Watching Email Subject Lines

According to a recent Websense report, phishing campaigns dropped to 0.5 percent in 2013 (from 1.12 in 2012), but the campaigns have also become more sophisticated and targeted. [1] Phishing emails lure the receiver to respond by clicking a link and giving personal information to what appears to be a trusted source. These campaigns are sometimes used in conjunction with other attacks to extract targeted information from businesses.

Phishing email may appear to come from colleagues, friends, trusted banking sites, and social media sites. Unwitting victims may give banking information, passwords, and even social security numbers, thinking that they are communicating with a trust source. The United States has typically had the most malicious host URLs. It still remains in the second position, but China passed U.S. this year as the country with the most malicious URLs.

Subject lines can sometimes be clues to potential phishing attacks. According to the Websense report, the top five subject lines to watch include the following:

1. Invitation to connect on LinkedIn
2. Mail delivery failed: returning message to sender
3. Dear Customer
4. Comunicazione importante
5. Undelivered Mail Returned to Sender

In addition to being wary of these common subjects lines, users should have a strong security solution that can flag potential email attacks such as phishing or malware attachments. Additionally, they should be cautious even with emails from friends and family. If information is requested or users are invited to click a link that seems questionable, it might be a good idea to check with the friends to make sure they really sent the email. If it is from a financial institution, be sure you actually do business with them, and be cautious what type of information you send.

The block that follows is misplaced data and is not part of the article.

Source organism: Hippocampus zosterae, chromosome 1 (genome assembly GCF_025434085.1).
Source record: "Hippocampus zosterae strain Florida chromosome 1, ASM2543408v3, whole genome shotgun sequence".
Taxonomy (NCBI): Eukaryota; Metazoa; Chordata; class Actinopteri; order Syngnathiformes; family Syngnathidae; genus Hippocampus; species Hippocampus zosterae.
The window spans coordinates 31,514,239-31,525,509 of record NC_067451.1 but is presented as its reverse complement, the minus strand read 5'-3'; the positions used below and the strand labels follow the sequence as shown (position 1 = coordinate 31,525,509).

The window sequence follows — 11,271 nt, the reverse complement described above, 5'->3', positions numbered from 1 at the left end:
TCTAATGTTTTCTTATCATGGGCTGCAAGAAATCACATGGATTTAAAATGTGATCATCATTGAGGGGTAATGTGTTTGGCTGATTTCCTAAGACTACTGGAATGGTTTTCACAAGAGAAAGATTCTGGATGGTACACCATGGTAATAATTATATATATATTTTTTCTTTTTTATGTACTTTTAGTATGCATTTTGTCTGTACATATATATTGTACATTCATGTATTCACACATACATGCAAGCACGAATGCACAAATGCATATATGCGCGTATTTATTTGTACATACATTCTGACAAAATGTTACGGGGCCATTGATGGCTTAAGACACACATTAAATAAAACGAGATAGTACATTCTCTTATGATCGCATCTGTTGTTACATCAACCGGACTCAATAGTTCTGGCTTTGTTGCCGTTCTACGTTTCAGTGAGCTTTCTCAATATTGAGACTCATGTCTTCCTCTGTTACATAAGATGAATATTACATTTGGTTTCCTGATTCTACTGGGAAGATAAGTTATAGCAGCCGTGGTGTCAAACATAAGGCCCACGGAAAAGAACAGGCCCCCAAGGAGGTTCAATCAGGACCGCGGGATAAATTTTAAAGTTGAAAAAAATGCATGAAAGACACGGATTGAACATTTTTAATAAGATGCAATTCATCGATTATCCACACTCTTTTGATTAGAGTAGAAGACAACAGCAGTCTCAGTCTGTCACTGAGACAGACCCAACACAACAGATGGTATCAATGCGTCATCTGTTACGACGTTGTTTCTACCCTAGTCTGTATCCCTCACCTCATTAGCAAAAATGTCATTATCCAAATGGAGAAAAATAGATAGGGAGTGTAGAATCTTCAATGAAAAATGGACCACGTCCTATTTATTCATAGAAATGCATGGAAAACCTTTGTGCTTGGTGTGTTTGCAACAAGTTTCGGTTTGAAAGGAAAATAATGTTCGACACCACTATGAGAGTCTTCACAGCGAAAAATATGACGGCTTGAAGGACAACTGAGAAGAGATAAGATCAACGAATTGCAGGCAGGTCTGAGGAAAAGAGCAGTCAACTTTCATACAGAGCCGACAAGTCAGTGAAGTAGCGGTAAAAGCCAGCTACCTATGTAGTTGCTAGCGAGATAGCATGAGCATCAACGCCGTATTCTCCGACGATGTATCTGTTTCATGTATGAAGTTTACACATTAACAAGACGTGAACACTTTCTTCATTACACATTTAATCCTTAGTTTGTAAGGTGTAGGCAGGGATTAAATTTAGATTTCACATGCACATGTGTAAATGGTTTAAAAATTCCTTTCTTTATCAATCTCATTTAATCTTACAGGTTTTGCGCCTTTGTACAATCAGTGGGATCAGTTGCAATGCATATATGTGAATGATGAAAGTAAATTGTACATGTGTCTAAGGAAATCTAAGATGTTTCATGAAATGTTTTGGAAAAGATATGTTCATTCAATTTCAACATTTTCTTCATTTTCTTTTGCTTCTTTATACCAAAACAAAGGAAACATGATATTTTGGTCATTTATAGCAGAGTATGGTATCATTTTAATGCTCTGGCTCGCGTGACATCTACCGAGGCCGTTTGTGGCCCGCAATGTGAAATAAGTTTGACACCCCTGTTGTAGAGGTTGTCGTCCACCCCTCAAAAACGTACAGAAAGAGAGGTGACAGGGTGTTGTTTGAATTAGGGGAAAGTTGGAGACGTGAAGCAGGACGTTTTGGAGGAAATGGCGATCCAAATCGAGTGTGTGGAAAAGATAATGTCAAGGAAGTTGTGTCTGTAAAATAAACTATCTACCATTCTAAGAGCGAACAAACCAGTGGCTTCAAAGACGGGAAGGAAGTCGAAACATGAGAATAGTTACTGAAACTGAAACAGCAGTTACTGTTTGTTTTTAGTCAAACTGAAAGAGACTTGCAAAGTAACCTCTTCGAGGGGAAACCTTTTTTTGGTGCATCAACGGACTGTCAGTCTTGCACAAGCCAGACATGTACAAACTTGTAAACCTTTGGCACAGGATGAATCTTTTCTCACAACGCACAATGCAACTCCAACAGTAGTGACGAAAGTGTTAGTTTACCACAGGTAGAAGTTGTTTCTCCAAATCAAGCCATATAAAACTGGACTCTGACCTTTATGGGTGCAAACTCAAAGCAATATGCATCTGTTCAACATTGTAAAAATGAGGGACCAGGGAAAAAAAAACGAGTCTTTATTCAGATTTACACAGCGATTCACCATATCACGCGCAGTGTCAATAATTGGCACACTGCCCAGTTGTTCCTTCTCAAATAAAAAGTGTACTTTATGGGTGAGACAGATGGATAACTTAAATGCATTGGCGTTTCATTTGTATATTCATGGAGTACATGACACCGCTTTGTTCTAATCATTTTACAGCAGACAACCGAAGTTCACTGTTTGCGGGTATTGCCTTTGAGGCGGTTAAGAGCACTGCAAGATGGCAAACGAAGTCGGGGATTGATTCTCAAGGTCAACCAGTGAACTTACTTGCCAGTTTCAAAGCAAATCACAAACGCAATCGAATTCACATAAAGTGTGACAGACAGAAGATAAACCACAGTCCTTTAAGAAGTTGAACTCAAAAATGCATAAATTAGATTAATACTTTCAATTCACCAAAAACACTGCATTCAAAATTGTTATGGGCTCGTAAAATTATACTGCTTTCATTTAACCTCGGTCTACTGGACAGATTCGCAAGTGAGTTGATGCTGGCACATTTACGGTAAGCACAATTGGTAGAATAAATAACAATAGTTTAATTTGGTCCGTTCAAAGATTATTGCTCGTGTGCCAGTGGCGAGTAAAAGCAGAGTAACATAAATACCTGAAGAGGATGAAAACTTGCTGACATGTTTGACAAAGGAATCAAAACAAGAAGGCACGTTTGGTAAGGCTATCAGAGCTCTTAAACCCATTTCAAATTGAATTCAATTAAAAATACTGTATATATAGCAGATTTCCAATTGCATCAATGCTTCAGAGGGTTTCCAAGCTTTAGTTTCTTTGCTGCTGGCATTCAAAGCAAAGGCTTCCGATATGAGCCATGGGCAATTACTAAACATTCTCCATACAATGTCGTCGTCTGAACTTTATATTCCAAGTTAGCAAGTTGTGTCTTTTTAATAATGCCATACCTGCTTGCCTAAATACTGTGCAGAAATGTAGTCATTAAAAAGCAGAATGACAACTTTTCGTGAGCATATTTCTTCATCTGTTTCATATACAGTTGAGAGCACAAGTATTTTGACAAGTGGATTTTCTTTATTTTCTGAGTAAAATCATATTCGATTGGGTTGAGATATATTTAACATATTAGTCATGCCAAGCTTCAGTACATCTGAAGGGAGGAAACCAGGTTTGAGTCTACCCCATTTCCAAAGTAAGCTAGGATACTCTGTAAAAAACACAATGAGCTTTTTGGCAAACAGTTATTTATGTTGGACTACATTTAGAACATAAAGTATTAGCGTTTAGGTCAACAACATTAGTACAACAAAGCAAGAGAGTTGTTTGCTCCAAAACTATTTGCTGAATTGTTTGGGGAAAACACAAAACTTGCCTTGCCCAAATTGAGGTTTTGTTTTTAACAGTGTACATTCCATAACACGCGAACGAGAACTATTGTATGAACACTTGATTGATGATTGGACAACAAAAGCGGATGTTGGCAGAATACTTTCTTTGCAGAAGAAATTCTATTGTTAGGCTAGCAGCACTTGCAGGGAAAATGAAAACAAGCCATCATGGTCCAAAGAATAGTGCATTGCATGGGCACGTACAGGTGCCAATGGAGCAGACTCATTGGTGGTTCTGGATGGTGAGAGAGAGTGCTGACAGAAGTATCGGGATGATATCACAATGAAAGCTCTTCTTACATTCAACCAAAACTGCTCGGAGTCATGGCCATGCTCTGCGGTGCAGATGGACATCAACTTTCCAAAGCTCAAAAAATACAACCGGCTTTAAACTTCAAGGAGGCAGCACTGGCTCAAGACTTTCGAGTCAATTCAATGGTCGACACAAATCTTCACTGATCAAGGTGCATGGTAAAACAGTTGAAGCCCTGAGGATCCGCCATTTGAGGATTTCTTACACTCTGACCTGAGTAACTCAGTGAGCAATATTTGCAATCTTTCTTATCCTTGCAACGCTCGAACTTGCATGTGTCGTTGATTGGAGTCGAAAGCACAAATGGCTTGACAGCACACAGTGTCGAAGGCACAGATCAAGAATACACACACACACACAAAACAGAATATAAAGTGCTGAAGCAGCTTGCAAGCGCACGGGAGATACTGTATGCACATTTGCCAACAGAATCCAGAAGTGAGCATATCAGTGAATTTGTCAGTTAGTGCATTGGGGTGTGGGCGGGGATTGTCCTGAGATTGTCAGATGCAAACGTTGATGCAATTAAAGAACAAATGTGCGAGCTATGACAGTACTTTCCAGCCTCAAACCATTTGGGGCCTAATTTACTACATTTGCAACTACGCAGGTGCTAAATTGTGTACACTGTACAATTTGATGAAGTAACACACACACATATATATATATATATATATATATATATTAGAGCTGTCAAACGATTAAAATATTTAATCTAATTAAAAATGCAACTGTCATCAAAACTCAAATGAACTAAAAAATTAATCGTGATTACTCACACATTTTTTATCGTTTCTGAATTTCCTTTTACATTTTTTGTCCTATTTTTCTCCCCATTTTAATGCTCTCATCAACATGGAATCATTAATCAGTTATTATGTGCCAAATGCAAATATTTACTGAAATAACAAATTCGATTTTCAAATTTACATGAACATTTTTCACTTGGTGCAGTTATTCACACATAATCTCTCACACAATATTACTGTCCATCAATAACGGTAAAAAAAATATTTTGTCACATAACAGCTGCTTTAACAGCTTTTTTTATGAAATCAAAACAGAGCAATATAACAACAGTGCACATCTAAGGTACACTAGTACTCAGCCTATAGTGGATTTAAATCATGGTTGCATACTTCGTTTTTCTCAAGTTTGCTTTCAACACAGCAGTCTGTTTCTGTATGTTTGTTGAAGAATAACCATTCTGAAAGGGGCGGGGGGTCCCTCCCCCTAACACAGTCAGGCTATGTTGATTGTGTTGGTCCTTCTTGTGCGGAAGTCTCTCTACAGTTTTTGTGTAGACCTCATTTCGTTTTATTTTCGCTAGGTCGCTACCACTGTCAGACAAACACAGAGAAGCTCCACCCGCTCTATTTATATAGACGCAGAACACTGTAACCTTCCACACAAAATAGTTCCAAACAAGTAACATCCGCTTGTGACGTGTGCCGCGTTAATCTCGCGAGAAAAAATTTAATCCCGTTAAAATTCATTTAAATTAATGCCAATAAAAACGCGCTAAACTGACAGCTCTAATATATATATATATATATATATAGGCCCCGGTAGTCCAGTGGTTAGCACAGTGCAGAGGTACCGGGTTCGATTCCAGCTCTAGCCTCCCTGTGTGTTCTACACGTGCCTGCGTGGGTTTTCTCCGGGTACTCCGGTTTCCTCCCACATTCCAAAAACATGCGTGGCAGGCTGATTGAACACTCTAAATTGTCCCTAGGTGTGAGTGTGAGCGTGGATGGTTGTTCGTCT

If you did not request an email from the business or haven’t been conducting business recently via email, you might double check with institution or load their site separate from the email to make sure you load the real site.

[1] Carl Leonard. “New Phishing Research: 5 Most Dangerous Email Subjects, Top 10 Hosting Countries.” December 10, 2013 <>